Poll: Over 35% of Russians believe voting in upcoming elections is useless

According to the survey, 39 percent of Russians believe that voting is useless. 20 percent said they will vote.

According to the survey, 39 percent of Russians believe that voting is useless. 20 percent said they will vote.

Reuters
Experts explain that many voters do not believe that their votes will be counted honestly, do not see any differences between the parties and do not consider the parliament an influential body.

A few months before the parliamentary elections in Russia, which will take place on Sept. 18, the Levada Center, an independent research organization, polled Russians on their motivation to participate in the elections.

According to the survey, 39 percent of Russians believe that voting is useless. 20 percent said they will vote, 27 percent will probably vote and 15 percent will definitely not vote.

The numbers may be exaggerated

Respondents to the survey answered a precise “yes or no” question.

"It is always psychologically easier to agree with the question being asked, something that sociologists know very well," said Mikhail Komin, a political analyst and expert at the Higher School of Economics in St. Petersburg.

"Furthermore, recent Levada Center surveys show that about a quarter of Russians admitted that they don't tell the truth when they are surveyed. That is why you can easily remove 10-15 percent from those 39 percent."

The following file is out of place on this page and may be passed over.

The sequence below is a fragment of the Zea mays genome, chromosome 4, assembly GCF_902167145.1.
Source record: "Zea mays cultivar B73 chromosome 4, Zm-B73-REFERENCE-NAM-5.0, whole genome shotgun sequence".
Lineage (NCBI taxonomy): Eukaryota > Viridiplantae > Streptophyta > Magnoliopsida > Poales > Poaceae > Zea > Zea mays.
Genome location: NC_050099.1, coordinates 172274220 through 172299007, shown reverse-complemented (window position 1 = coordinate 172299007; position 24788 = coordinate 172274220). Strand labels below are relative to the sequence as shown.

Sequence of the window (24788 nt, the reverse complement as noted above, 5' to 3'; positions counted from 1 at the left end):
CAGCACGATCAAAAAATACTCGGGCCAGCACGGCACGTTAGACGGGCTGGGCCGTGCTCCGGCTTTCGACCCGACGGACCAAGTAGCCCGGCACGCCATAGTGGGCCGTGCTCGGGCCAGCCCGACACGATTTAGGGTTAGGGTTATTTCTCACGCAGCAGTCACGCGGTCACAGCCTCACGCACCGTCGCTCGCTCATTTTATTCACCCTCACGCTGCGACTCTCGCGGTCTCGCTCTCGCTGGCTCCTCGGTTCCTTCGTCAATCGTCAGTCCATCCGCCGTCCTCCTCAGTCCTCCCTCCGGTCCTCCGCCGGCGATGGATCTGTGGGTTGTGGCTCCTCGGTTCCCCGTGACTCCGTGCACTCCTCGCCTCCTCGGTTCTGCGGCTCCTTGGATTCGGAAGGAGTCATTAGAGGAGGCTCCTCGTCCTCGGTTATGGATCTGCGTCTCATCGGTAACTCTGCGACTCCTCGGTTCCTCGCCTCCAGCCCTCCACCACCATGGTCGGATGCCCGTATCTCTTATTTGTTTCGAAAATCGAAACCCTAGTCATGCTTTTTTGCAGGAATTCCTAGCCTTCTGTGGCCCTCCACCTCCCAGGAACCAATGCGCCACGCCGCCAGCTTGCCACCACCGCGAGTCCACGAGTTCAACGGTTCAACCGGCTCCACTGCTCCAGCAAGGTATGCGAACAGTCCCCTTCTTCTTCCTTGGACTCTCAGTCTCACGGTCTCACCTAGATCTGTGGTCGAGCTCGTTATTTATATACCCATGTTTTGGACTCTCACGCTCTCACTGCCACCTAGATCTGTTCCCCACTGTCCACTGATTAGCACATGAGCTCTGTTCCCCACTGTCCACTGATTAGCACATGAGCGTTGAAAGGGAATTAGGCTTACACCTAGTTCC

Why don’t people want to vote?

Most respondents said that their main motivation for voting was their civic duty (39 percent), others said habit (21 percent) and some the aspiration to express their political position (14 percent).

As for the reasons why Russians do not want to vote, the most popular is distrust of politicians (31 percent) and the lack of belief that their voice is capable of influencing anything (30 percent).

In the view of Mikhail Komin, Russian voters have a rational strategy for not voting: "Firstly, Russians don’t believe that their votes will be counted honestly,” he said.

“Secondly, they see no differences between the parties, especially following the Crimean consensus, since when for Russians all the parties have melted into one big political blot. Thirdly, they understand that the parliamentarians and the State Duma have little influence on matters since the decision-making center in Russia is concentrated in the president."

Read more: Russia’s strict new anti-terror laws: What is the debate about?

Subscribe to get the hand picked best stories every week

All rights reserved by Rossiyskaya Gazeta.

More exciting stories and videos on Russia Beyond's Facebook page
Read more

This website uses cookies. Click here to find out more.

Accept cookies